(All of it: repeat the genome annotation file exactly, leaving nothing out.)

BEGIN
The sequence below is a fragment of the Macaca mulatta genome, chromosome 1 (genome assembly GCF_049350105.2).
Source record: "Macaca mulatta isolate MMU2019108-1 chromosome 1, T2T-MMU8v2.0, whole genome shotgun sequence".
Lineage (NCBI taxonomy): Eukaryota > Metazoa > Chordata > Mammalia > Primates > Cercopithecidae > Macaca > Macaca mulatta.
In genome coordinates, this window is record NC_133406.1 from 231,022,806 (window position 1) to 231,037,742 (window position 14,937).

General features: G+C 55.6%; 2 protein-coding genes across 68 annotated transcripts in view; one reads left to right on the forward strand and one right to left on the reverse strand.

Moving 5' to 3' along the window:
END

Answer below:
The sequence below is a fragment of the Macaca mulatta genome, chromosome 1 (genome assembly GCF_049350105.2).
Source record: "Macaca mulatta isolate MMU2019108-1 chromosome 1, T2T-MMU8v2.0, whole genome shotgun sequence".
Lineage (NCBI taxonomy): Eukaryota > Metazoa > Chordata > Mammalia > Primates > Cercopithecidae > Macaca > Macaca mulatta.
In genome coordinates, this window is record NC_133406.1 from 231,022,806 (window position 1) to 231,037,742 (window position 14,937).

General features: G+C 55.6%; 2 protein-coding genes across 68 annotated transcripts in view; one reads left to right on the forward strand and one right to left on the reverse strand.

Moving 5' to 3' along the window: